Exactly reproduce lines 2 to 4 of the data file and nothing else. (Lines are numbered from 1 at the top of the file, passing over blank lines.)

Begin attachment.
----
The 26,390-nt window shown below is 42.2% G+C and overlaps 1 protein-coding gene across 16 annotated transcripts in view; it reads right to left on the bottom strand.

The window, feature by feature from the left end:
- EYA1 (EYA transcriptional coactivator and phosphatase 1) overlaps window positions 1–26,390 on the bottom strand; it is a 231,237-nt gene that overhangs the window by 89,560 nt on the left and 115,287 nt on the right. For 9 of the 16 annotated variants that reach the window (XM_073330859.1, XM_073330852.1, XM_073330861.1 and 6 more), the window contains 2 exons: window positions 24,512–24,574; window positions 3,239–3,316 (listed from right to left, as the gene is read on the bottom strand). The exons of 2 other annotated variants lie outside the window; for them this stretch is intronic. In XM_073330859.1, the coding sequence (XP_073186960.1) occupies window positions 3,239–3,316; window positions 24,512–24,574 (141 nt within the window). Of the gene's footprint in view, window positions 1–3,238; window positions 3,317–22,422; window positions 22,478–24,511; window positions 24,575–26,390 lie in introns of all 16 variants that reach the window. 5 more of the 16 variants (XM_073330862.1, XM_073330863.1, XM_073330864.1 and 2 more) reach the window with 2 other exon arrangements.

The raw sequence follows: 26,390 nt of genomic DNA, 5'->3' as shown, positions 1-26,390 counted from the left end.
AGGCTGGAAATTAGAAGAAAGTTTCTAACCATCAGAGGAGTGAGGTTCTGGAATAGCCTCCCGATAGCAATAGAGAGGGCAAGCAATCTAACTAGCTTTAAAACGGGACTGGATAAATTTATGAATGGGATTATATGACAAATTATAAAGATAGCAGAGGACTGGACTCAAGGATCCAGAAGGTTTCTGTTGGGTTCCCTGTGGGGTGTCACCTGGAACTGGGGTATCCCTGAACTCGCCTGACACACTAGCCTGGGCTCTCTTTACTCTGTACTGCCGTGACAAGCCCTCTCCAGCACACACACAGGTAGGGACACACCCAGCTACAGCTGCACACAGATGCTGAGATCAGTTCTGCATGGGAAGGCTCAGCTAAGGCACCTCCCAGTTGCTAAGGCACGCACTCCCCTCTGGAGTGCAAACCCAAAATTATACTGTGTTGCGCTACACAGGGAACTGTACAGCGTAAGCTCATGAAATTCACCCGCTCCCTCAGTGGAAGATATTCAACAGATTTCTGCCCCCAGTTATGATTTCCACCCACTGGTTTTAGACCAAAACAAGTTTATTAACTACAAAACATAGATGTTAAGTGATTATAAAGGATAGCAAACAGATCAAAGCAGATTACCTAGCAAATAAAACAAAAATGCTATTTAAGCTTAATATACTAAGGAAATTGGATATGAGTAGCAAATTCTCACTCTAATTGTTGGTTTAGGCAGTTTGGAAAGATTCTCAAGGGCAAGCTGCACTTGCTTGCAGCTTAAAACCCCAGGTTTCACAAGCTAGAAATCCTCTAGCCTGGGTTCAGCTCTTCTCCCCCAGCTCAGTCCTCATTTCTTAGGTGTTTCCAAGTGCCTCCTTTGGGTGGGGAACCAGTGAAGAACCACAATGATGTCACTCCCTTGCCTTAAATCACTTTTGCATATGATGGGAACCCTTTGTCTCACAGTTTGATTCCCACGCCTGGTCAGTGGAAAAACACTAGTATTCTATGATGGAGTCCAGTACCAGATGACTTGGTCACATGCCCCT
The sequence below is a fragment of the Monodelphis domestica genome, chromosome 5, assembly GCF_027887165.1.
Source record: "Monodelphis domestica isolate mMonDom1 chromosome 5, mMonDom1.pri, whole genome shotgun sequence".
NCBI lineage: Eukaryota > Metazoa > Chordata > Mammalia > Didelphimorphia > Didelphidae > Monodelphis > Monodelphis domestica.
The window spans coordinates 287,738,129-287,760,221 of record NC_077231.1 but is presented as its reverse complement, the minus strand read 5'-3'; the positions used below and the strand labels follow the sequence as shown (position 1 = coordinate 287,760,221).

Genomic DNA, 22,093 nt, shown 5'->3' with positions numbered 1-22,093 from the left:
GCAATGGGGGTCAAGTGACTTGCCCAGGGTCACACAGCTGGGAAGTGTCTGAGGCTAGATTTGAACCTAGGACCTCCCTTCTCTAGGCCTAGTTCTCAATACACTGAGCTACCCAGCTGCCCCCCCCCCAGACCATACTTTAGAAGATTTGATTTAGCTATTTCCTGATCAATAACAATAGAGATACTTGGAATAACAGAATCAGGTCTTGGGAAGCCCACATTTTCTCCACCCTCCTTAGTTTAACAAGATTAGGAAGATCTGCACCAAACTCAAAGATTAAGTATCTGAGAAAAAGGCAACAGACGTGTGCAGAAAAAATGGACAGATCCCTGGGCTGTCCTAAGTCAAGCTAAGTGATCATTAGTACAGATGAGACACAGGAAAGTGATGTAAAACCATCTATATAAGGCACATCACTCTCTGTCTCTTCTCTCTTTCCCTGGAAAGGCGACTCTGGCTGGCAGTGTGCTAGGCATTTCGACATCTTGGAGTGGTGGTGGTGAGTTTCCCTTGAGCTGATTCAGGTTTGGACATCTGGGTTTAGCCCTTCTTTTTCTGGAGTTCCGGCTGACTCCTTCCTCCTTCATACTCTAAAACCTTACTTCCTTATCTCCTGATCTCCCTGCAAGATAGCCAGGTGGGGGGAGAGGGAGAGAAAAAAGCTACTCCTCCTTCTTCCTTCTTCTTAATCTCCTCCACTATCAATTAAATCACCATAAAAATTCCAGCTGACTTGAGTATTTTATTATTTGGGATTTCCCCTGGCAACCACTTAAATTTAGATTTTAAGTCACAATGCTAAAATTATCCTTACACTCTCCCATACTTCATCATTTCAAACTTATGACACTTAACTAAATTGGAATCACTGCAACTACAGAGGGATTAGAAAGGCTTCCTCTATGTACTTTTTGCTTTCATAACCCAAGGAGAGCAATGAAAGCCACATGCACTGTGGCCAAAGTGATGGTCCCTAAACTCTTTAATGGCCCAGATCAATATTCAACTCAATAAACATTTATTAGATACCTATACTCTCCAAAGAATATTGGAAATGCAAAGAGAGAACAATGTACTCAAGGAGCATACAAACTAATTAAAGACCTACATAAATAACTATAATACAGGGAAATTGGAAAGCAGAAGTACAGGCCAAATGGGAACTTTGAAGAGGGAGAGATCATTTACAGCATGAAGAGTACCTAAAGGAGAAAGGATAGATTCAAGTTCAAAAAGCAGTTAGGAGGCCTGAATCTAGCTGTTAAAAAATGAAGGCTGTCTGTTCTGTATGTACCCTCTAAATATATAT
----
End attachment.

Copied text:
The window, feature by feature from the left end:
- EYA1 (EYA transcriptional coactivator and phosphatase 1) overlaps window positions 1–26,390 on the bottom strand; it is a 231,237-nt gene that overhangs the window by 89,560 nt on the left and 115,287 nt on the right. For 9 of the 16 annotated variants that reach the window (XM_073330859.1, XM_073330852.1, XM_073330861.1 and 6 more), the window contains 2 exons: window positions 24,512–24,574; window positions 3,239–3,316 (listed from right to left, as the gene is read on the bottom strand). The exons of 2 other annotated variants lie outside the window; for them this stretch is intronic. In XM_073330859.1, the coding sequence (XP_073186960.1) occupies window positions 3,239–3,316; window positions 24,512–24,574 (141 nt within the window). Of the gene's footprint in view, window positions 1–3,238; window positions 3,317–22,422; window positions 22,478–24,511; window positions 24,575–26,390 lie in introns of all 16 variants that reach the window. 5 more of the 16 variants (XM_073330862.1, XM_073330863.1, XM_073330864.1 and 2 more) reach the window with 2 other exon arrangements.

The raw sequence follows: 26,390 nt of genomic DNA, 5'->3' as shown, positions 1-26,390 counted from the left end.